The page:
History of the Construction of Hagia Sophia


Hagia Sophia or in its full form, the former Church of Hagia Sophia, now also known as the Holy Mosque of Hagia Sophia, is a famous house of worship located in Istanbul that has survived as a Greek Orthodox Christian patriarchal cathedral, a Roman Catholic cathedral, an Ottoman mosque, and a secular museum. Recently, the site has been reclassified as a mosque by the President of Turkey. Hagia Sophia is not, in fact, the only name that the construction has adopted. Several different names are associated with this monument: Ayasofya in Turkish, Sancta Sophia in Latin, and Holy Wisdom or Divine Wisdom in English.


The Hagia Sophia was initially constructed as a basilica for the Greek Orthodox Christian Church. Nevertheless, its use has changed many times in the centuries since.

At the time of the early church’s creation, Istanbul was recognized as Constantinople, taking its name from Constantius’ father, Constantine I, the first ruler of the Byzantine Empire.

In 440, Socrates of Constantinople wrote that the church was erected by Constantius II, who was working on it in 346. A story which is not older than the 7th or 8th century, says that the building was built by Constantine the Great. Zonaras adjusts the two opinions, writing that Constantius had repaired the building dedicated by Eusebius of Nicomedia after it had collapsed. Since Eusebius was bishop of Constantinople from 339 to 341, and Constantine died in 337, it seems likely that the first church was erected by the latter. The building was constructed as a legendary Latin colonnaded basilica with galleries and a wooden roof. An atrium preceded it. It was considered to be one of the world’s most prominent monuments at the time.

The Patriarch of Constantinople John Chrysostom came into a dispute with Empress Aelia Eudoxia, wife of the emperor Arcadius, and was sent into jail on 20 June 404. During the following riots, this first church was mostly burned down.

A second church on the site was commanded by Theodosius II, who initiated it on 10 October 415. The basilica with a wooden roof was constructed by architect Rufinus. A fire started during the Nika Revolt’s tumult and blazed the second Hagia Sophia to the ground in January 532.

Numerous marble blocks from the second church survive to the present, with reliefs depicting 12 lambs depicting the 12 apostles. Formerly part of a monumental front entrance, they now live in a mining pit adjacent to the museum’s entrance after they were found in 1935 beneath the western courtyard by the German archaeologist Alfons Maria Schneider. Further digging was banned for fear of intruding on the uprightness of the building.

On 23 February 532, only a few days after the destruction of the second basilica, Emperor Justinian I chose to build a third and entirely different basilica, more massive and grander than its ancestors.

Justinian chose mathematician and engineer Isidore of Miletus and mathematician Anthemius of Tralles as architects; Anthemius died within the first year of the endeavor. The construction is illustrated in the Byzantine historian Procopius’ On Buildings. Columns and other marbles were carried from all over the empire throughout the Mediterranean. This new church was contemporaneously perceived as a significant work of architecture. The theories of Heron of Alexandria may have been utilized to address the challenges presented by building such an open dome over such an ample space.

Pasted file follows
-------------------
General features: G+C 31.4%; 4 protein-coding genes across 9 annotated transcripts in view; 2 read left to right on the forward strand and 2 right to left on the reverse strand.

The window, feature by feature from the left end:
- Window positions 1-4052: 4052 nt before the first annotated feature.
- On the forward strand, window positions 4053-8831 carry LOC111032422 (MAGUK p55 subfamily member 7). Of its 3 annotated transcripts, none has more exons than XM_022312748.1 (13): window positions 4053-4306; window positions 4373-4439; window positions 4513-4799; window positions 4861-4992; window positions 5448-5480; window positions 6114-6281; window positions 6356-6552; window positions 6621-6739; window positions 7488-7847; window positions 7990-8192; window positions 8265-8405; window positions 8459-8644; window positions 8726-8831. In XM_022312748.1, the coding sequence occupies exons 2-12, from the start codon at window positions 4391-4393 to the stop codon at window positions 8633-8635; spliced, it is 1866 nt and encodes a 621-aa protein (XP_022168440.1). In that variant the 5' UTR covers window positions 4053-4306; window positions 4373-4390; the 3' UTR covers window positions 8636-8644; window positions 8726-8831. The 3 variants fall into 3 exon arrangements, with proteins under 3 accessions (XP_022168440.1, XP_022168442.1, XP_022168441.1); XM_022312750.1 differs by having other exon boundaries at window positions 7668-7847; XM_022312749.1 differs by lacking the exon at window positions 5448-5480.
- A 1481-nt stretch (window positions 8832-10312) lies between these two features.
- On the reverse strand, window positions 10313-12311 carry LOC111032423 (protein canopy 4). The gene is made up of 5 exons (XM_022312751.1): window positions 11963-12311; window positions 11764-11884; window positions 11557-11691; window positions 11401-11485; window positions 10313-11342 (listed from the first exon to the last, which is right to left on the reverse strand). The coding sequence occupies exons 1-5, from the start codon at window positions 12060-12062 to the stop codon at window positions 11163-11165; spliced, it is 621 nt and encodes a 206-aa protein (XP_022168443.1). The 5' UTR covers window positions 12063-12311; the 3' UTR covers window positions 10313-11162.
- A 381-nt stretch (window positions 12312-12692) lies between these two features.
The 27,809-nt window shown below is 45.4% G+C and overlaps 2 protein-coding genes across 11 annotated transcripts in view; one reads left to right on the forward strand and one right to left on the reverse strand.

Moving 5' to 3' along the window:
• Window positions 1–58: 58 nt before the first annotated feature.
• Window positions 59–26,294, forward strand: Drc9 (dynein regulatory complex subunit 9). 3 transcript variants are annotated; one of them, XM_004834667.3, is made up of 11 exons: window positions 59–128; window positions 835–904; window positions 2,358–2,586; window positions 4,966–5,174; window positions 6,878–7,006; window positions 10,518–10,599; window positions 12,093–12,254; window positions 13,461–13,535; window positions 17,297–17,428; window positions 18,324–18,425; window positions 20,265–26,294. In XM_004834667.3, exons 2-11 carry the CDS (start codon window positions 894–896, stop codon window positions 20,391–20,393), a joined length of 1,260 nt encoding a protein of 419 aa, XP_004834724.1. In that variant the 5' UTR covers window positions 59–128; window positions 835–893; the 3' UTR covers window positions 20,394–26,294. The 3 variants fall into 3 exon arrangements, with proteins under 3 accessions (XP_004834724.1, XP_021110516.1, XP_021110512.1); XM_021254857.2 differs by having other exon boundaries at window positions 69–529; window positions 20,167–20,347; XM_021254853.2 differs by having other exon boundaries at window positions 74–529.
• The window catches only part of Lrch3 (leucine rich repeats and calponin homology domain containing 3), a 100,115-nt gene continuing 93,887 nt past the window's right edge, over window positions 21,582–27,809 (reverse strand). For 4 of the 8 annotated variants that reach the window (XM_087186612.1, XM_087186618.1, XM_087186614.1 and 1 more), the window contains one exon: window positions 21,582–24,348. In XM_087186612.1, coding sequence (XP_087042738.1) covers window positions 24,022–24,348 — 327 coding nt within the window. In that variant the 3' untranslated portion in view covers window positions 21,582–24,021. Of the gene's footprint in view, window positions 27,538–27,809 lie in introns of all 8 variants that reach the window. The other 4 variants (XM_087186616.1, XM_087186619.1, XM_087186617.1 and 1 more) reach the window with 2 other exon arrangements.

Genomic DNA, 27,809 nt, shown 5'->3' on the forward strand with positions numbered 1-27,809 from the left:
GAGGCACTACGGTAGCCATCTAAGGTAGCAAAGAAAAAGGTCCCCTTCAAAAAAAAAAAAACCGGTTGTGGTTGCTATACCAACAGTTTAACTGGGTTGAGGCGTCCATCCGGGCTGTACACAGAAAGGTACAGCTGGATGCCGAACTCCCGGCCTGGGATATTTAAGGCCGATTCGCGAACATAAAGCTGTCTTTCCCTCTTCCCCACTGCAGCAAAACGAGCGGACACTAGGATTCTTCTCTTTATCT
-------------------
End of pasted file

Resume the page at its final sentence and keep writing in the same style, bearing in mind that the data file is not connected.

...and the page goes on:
Earthquakes in 553 and 557 created cracks in the central dome and eastern half-dome. The central dome deflated utterly during a subsequent earthquake on 7 May 558, slaughtering the ambon, altar, and ciborium. The collapse was mainly due to the high bearing load and the enormous shear load of the dome, which was too flat. These induced the deformation of the piers which sustained the dome. The emperor ordered an urgent restoration. He assigned the task to Isidorus the Younger, nephew of Isidore of Miletus, who used thinner materials and elevated the dome by “30 feet”– providing the building its current interior height of 55.6 meters (182 ft). Moreover, Isidorus changed the dome type, erecting a ribbed dome with pendentives with a diameter of 32.7 and 33.5 m.

Under Justinian’s orders, eight Corinthian columns were dismantled from Baalbek, Lebanon, and shipped to Constantinople around 560. This repair, giving the church its present 6th-century form, was completed in 562. The Byzantine poet Paul the Silentiary wrote a long epic poem, known as Ekphrasis, for the rededication of the basilica managed by Patriarch Eutychius in 562.


Constantinople fell to the invading Ottoman forces on 29 May 1453. Following the traditional custom, Sultan Mehmet II granted his troops and his followers three full days of unrestrained pillage and looting in the city shortly after it was captured. Once the three days passed, he would then claim its leftover contents for himself. Hagia Sophia was not spared from the pillage and looting. Specifically, she became its focal point as the invaders believed it to contain the city’s most significant wealth and treasures. Shortly after Constantinople’s defenses collapsed and the Ottoman troops entered the city victoriously, the pillagers and looters made their way to the Hagia Sophia. They battered down its doors before storming in. The church became a mosque by the invading Ottoman forces from 1453 to 1935.

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